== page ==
ASUS had a raft of new tablets on show at CES 2011 featuring a variety of different form factors and sizes. In fact, so diverse were the different types of tablet, it’s quite obvious that ASUS isn’t exactly sure which type will be the most popular, and so rather than focus on just one specific type (such as the ubiquitous slate type, popularized by the iPad, for example), they’ve tried a smorgasbord of different variations.
Which one would you choose?
ASUS Eee Pad Slider
The ASUS Eee Pad Slider is everything its name suggests. It’s made by ASUS, it’s part of its Eee family of tiny netbooks, it’s in pad format, and it comes with its own slide-out QWERTY keyboard. In every respect, therefore, its name is both highly accurate, and genius!
The Eee Pad Slider is an interesting approach to weaning people off their laptops and onto the concept of a touchscreen tablet. In many ways, it’s like the missing link between a laptp and a tablet as the slide-out QWERTY keyboard literally turns it into a laptop!
The keyboard slides out from underneath the pad in much the same way as a QWERTY phone, but given that the screen in this case is 10.1″, there’s a lot more sliding to do, and the sliding mechanism is just a little more awkward than you’d expect (though the final production version should have rectified this by the time it goes on sale). You can see what I mean in the video below.
Under the hood is the by now ubiquitous dual-core Tegra2 chip running a 1GHz and powering Android honeycomb. It also comes with a mini HDMI port, miniUSB and microSD card slot, and two cameras – a 1.2 megapixel front-facing camera and a 5 megapixel rear facing camera with LED flash.
The Eee Pad Slider release date is scheduled for May 2011, priced between $500 – $800.
ASUS Eee Pad Transformer
The very excellent-sounding ASUS Eee Pad Tansformer is even more of a laptop/tablet hybrid than the Eee Pad Slider. Rather than having a slide-out QWERTY keyboard that you always take with you, the Transformer takes the detachable keyboard route. The tablet part of the Transformer simply slots into the QWERTY keyboard at the hinge creating a laptop in one easy move.
For existing laptop users, this is perfect, as it means you don’t need to wean yourself off your physical QWERTY addiction. For tablet users it’s pretty perfect as well, as you don’t have to wory about the extra bulk and weight that a slide-out keyboard brings with it.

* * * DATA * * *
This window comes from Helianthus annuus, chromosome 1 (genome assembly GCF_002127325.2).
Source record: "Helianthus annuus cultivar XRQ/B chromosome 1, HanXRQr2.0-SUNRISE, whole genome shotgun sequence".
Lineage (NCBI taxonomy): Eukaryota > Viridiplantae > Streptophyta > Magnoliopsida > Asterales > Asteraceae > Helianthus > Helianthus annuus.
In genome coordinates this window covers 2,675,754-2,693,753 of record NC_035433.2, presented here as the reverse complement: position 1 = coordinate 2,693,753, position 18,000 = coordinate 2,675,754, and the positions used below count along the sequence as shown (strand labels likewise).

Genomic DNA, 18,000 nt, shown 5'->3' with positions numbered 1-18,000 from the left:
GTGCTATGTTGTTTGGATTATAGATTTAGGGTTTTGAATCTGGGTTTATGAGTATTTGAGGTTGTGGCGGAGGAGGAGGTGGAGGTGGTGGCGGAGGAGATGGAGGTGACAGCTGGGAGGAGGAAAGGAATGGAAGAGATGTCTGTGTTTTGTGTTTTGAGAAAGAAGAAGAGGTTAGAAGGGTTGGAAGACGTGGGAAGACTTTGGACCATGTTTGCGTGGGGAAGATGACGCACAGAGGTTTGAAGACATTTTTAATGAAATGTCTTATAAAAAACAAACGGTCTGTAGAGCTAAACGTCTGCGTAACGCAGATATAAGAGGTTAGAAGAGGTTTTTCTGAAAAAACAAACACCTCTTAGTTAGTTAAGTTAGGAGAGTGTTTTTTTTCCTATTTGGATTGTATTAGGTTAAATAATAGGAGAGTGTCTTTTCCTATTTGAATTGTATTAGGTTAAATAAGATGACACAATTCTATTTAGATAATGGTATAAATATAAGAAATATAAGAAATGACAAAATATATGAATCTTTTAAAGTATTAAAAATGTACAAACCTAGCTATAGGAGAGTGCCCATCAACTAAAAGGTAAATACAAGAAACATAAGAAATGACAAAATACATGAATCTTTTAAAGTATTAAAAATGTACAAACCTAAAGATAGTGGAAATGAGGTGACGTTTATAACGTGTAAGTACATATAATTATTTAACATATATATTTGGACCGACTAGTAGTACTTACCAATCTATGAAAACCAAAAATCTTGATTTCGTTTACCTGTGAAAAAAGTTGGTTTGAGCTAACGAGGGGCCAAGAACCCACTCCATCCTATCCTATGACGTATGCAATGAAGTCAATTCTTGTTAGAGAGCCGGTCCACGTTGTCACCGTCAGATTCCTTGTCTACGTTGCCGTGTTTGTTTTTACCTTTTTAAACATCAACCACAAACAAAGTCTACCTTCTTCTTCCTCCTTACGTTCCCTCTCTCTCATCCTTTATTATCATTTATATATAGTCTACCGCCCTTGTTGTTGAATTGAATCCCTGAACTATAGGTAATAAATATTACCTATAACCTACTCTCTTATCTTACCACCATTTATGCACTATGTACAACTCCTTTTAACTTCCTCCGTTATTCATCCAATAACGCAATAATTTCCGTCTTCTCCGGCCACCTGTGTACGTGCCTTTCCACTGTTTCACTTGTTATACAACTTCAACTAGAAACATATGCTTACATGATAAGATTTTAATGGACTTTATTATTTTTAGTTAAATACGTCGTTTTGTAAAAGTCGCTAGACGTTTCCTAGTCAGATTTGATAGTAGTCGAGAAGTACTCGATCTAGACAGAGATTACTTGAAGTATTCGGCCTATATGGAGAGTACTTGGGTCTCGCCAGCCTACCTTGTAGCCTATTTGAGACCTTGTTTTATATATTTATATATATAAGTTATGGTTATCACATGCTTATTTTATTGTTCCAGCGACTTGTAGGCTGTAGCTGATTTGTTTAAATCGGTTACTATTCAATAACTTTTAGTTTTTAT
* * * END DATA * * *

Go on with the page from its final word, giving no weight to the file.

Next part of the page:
In this sense, then, the Transformer might be the best option of all. Better still, the keyboard part comes with its own integrated battery, which, when combined with the tablet’s own battery, will give you 16 hours of continuous use (the tablet on its own will give you 8 hours).
Under the hood, the Transformer is identical to the Eee Pad Slider, so it really will come down to whichever form factor you prefer as to which option you’d choose.
For me, I’d probably go for the Tranformer, as I much prefer my portable computer devices (i.e. my laptop!) to be as light as humanly possible.
The Eee Pad Transformer release date is expected to be around April 2011, and should cost between $400 and $700.
ASUS Eee Pad MeMO
Third in the line up is the ASUS Eee Pad MeMO, a smaller 7″ tablet that rivals the Galaxy Tab in terms of dimensions and features. The Eee Pad MeMO comes with a 1GHz Snapdrgaon processor, 5 megapixel camera on the back, 1.2 megapixel camera on the front, and it can also make and receive phone calls via a Bluetooth MeMic accessory.
So in nearly every respect it’s nearly identical to the Galaxy Tab; every respect that is, except one. Not only does the Eee Pad MeMO feature the usual capacitive touchscreen display, it also comes with a stylus, which has been especially designed with a rubberized tip to work well with a capacitive screen.
The Eee Pad MeMO release date is set for June 2011, priced between $499 – $699. At those prices, ASUS will need network operator support if it wants the Eee Pad MeMO to take on the Galaxy Tab as it doesn’t really offer anything different to warrant buying one over Samsung’s existing (and widely acclaimed) tablet.
ASUS Eee Pad Slate EP121
The final tablet in ASUS’s armoury is the Eee Pad Slate. At first glance, you’d be forgiven for thinking this 12.1″ keyboard-less tablet is simply the tablet part of the Transformer and Slider being sold on its own and with a bigger screen. Look again, though, and you’ll find the Eee Pad Slate EP121 is actually running Windows 7 rather than Android.
To me, this immediately renders the Eee Pad Slate this side of useless, as Windows 7 is horrible when used with finger input. ASUS have tried to make things better by including a powerful Core i5 processor and a Wacom digitizer for superb pen input, but surely the whole point of tablest is that you don’t need styluses any more?
The Eee Pad Slate EP121 is available from January 2011 priced between $999 – $1099, so if you want a Windows netbook for without a keyboard for an exorbitant price, it’s available to buy now!